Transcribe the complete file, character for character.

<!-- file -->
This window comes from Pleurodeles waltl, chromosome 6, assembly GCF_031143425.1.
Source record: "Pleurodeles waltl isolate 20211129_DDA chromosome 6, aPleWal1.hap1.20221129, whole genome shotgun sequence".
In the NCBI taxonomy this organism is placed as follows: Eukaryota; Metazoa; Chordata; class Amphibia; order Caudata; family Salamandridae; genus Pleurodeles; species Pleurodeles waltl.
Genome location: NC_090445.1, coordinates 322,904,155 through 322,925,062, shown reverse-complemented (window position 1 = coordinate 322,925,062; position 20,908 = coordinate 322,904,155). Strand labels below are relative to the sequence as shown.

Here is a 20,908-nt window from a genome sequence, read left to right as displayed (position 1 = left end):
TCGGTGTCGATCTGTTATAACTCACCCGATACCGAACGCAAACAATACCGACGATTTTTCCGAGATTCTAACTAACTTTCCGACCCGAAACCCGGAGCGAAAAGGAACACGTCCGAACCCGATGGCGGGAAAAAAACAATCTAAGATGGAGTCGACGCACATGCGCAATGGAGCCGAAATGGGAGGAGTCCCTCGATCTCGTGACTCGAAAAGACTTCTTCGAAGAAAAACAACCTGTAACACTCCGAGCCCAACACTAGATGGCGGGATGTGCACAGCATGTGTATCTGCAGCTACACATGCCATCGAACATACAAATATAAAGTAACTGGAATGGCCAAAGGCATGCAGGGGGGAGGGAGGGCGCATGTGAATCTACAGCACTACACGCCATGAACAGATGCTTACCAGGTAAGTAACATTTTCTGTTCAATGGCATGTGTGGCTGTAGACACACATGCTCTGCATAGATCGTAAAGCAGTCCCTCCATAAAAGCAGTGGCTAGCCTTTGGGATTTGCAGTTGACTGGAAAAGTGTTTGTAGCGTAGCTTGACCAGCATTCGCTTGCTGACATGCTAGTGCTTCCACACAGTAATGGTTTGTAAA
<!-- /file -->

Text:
This window comes from Pleurodeles waltl, chromosome 6, assembly GCF_031143425.1.
Source record: "Pleurodeles waltl isolate 20211129_DDA chromosome 6, aPleWal1.hap1.20221129, whole genome shotgun sequence".
In the NCBI taxonomy this organism is placed as follows: Eukaryota; Metazoa; Chordata; class Amphibia; order Caudata; family Salamandridae; genus Pleurodeles; species Pleurodeles waltl.
Genome location: NC_090445.1, coordinates 322,904,155 through 322,925,062, shown reverse-complemented (window position 1 = coordinate 322,925,062; position 20,908 = coordinate 322,904,155). Strand labels below are relative to the sequence as shown.

Here is a 20,908-nt window from a genome sequence, read left to right as displayed (position 1 = left end):
TCGGTGTCGATCTGTTATAACTCACCCGATACCGAACGCAAACAATACCGACGATTTTTCCGAGATTCTAACTAACTTTCCGACCCGAAACCCGGAGCGAAAAGGAACACGTCCGAACCCGATGGCGGGAAAAAAACAATCTAAGATGGAGTCGACGCACATGCGCAATGGAGCCGAAATGGGAGGAGTCCCTCGATCTCGTGACTCGAAAAGACTTCTTCGAAGAAAAACAACCTGTAACACTCCGAGCCCAACACTAGATGGCGGGATGTGCACAGCATGTGTATCTGCAGCTACACATGCCATCGAACATACAAATATAAAGTAACTGGAATGGCCAAAGGCATGCAGGGGGGAGGGAGGGCGCATGTGAATCTACAGCACTACACGCCATGAACAGATGCTTACCAGGTAAGTAACATTTTCTGTTCAATGGCATGTGTGGCTGTAGACACACATGCTCTGCATAGATCGTAAAGCAGTCCCTCCATAAAAGCAGTGGCTAGCCTTTGGGATTTGCAGTTGACTGGAAAAGTGTTTGTAGCGTAGCTTGACCAGCATTCGCTTGCTGACATGCTAGTGCTTCCACACAGTAATGGTTTGTAAA